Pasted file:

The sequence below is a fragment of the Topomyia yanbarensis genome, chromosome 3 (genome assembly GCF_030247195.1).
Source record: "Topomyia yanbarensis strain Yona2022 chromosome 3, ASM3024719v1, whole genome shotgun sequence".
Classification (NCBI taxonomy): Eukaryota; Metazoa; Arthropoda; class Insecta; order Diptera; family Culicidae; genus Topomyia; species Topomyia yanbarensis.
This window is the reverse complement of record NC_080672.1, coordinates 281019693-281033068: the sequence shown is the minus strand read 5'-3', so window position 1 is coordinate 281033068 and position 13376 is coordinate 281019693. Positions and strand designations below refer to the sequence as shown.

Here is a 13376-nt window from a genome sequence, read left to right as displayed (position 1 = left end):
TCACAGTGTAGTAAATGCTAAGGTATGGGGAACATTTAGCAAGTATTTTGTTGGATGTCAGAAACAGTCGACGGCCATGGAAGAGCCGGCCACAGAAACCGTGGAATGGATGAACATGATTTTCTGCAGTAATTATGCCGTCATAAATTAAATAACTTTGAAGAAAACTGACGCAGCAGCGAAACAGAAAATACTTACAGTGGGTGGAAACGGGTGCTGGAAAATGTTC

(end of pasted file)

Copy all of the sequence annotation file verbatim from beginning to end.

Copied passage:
The sequence below is a fragment of the Topomyia yanbarensis genome, chromosome 3 (genome assembly GCF_030247195.1).
Source record: "Topomyia yanbarensis strain Yona2022 chromosome 3, ASM3024719v1, whole genome shotgun sequence".
Classification (NCBI taxonomy): Eukaryota; Metazoa; Arthropoda; class Insecta; order Diptera; family Culicidae; genus Topomyia; species Topomyia yanbarensis.
This window is the reverse complement of record NC_080672.1, coordinates 281019693-281033068: the sequence shown is the minus strand read 5'-3', so window position 1 is coordinate 281033068 and position 13376 is coordinate 281019693. Positions and strand designations below refer to the sequence as shown.

Here is a 13376-nt window from a genome sequence, read left to right as displayed (position 1 = left end):
TCACAGTGTAGTAAATGCTAAGGTATGGGGAACATTTAGCAAGTATTTTGTTGGATGTCAGAAACAGTCGACGGCCATGGAAGAGCCGGCCACAGAAACCGTGGAATGGATGAACATGATTTTCTGCAGTAATTATGCCGTCATAAATTAAATAACTTTGAAGAAAACTGACGCAGCAGCGAAACAGAAAATACTTACAGTGGGTGGAAACGGGTGCTGGAAAATGTTC